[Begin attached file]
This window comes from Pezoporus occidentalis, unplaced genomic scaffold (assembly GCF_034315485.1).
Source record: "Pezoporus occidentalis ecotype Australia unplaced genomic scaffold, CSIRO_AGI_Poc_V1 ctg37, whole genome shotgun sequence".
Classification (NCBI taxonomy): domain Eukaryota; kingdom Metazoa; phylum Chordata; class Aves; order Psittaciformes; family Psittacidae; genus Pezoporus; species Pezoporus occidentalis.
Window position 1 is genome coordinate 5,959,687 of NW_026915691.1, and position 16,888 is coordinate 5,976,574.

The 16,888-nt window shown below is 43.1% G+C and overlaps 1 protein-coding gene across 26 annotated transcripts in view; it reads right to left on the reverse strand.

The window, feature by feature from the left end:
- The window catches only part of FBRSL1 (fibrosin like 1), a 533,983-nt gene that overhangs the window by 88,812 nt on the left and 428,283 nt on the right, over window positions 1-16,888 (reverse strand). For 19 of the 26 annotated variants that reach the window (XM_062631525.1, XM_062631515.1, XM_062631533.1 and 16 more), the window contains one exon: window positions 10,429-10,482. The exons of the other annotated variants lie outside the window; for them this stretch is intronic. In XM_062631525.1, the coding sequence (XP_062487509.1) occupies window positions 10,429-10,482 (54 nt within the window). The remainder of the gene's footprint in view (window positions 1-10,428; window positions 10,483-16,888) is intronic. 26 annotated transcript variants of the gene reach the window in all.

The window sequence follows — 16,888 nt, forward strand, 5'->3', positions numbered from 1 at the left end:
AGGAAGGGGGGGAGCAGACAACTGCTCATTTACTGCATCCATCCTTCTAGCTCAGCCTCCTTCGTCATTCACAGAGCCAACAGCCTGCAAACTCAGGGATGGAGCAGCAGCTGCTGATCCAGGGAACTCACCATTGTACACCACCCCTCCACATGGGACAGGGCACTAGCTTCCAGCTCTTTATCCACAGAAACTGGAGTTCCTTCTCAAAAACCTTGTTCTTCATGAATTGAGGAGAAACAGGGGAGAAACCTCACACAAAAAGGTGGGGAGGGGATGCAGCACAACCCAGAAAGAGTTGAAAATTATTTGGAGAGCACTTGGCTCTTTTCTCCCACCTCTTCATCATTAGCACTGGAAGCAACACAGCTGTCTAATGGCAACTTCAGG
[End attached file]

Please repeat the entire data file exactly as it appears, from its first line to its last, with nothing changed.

This window comes from Pezoporus occidentalis, unplaced genomic scaffold (assembly GCF_034315485.1).
Source record: "Pezoporus occidentalis ecotype Australia unplaced genomic scaffold, CSIRO_AGI_Poc_V1 ctg37, whole genome shotgun sequence".
Classification (NCBI taxonomy): domain Eukaryota; kingdom Metazoa; phylum Chordata; class Aves; order Psittaciformes; family Psittacidae; genus Pezoporus; species Pezoporus occidentalis.
Window position 1 is genome coordinate 5,959,687 of NW_026915691.1, and position 16,888 is coordinate 5,976,574.

The 16,888-nt window shown below is 43.1% G+C and overlaps 1 protein-coding gene across 26 annotated transcripts in view; it reads right to left on the reverse strand.

The window, feature by feature from the left end:
- The window catches only part of FBRSL1 (fibrosin like 1), a 533,983-nt gene that overhangs the window by 88,812 nt on the left and 428,283 nt on the right, over window positions 1-16,888 (reverse strand). For 19 of the 26 annotated variants that reach the window (XM_062631525.1, XM_062631515.1, XM_062631533.1 and 16 more), the window contains one exon: window positions 10,429-10,482. The exons of the other annotated variants lie outside the window; for them this stretch is intronic. In XM_062631525.1, the coding sequence (XP_062487509.1) occupies window positions 10,429-10,482 (54 nt within the window). The remainder of the gene's footprint in view (window positions 1-10,428; window positions 10,483-16,888) is intronic. 26 annotated transcript variants of the gene reach the window in all.

The window sequence follows — 16,888 nt, forward strand, 5'->3', positions numbered from 1 at the left end:
AGGAAGGGGGGGAGCAGACAACTGCTCATTTACTGCATCCATCCTTCTAGCTCAGCCTCCTTCGTCATTCACAGAGCCAACAGCCTGCAAACTCAGGGATGGAGCAGCAGCTGCTGATCCAGGGAACTCACCATTGTACACCACCCCTCCACATGGGACAGGGCACTAGCTTCCAGCTCTTTATCCACAGAAACTGGAGTTCCTTCTCAAAAACCTTGTTCTTCATGAATTGAGGAGAAACAGGGGAGAAACCTCACACAAAAAGGTGGGGAGGGGATGCAGCACAACCCAGAAAGAGTTGAAAATTATTTGGAGAGCACTTGGCTCTTTTCTCCCACCTCTTCATCATTAGCACTGGAAGCAACACAGCTGTCTAATGGCAACTTCAGG